Art and Its Powers – Part 1
Part one in a four part series by Wesley Hurd MFA, Ph.D; Wesley Hurd © 2012.
The Power of Art
Art can be powerful. History and common human experience witness to this fact. Art can alter our conscious intellectual and emotional sensibilities evoking in us reflection on our lived experiences in this world. Art both causes and manifests silent explosions in the soul.
Human artistry, with its astonishing power to affect and shape human sensibilities, fascinates me. Throughout all history, it has changed, reinforced, and frequently altered the ways people see their world. Though few of us would say, “Art has changed my life,” most of us can testify to one or more experiences when music, a movie, a novel, a poem, or a painting affected us deeply—the memory of which remains with us.
The world would be a different place without Michelangelo’s Sistine Chapel frescos, Van Gogh’s Night Café, Bach’s St. Matthew’s Passion, Picasso’s Guernica, and Ingmar Bergman’s The Silence.
Today the arts constitute a dynamically influential, culture-creating-and-shaping power. Given the character and nature of our postmodern society, art (primarily music, video, and cinema) generates a culture with the power to move, shape, and influence masses of people in ways we could not have imagined a hundred years ago. Images and sound have a far greater impact than words in creating and defining our “styles of consciousness” and both the content and boundaries of our social-cultural dialogues. Hence, those who envision and create those images, sounds, movements, spaces, and fictions hold significant influence and power among us.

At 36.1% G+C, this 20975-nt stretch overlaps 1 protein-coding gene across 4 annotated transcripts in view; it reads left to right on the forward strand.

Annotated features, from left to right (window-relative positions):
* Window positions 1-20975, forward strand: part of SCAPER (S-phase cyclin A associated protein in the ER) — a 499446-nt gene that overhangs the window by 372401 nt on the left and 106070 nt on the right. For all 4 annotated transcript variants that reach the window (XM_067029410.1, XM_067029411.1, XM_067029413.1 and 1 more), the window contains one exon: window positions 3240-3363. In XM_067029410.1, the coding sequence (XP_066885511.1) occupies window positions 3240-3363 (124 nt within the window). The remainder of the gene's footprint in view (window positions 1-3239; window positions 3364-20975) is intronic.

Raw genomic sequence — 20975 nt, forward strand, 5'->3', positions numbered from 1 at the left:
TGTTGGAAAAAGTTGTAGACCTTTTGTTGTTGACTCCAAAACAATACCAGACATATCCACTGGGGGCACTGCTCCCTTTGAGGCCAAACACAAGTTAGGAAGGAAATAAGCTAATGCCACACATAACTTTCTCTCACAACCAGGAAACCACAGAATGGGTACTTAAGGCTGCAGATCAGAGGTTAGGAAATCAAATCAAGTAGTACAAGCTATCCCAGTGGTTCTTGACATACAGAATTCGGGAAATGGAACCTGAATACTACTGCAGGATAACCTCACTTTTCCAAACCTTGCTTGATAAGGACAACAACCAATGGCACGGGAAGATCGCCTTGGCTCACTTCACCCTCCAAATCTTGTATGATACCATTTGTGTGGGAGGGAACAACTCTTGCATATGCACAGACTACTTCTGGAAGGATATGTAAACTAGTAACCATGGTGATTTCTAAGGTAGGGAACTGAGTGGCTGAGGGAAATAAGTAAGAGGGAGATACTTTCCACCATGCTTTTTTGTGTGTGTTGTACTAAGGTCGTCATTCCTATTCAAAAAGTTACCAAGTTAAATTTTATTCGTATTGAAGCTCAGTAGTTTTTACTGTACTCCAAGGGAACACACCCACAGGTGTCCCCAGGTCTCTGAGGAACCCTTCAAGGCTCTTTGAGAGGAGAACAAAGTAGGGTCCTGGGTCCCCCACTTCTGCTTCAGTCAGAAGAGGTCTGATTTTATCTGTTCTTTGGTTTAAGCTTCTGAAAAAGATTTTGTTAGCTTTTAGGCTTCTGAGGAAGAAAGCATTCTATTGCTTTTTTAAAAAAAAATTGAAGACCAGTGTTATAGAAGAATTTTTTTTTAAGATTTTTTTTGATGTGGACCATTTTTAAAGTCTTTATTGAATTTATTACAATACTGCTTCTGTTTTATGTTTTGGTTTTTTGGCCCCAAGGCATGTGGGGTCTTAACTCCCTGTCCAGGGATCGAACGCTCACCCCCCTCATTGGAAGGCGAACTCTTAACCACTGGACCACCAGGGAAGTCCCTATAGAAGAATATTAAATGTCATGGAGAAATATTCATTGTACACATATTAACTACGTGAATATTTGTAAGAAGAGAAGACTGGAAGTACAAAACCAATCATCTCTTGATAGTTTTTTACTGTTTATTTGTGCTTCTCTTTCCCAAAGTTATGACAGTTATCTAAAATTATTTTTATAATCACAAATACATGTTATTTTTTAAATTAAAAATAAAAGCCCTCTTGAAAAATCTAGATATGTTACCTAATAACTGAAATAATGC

Mostly we think of art as being emotionally powerful, which it is, but art is also a material trace of deep human convictions, beliefs, and ideas—including the most complex philosophical and spiritual reflections. Art can embody, reflect, and enforce our most sophisticated and vital ideas and beliefs. We know how words and language convey beliefs. But how do the arts accomplish this? To answer that question, we must begin by briefly defining “art.”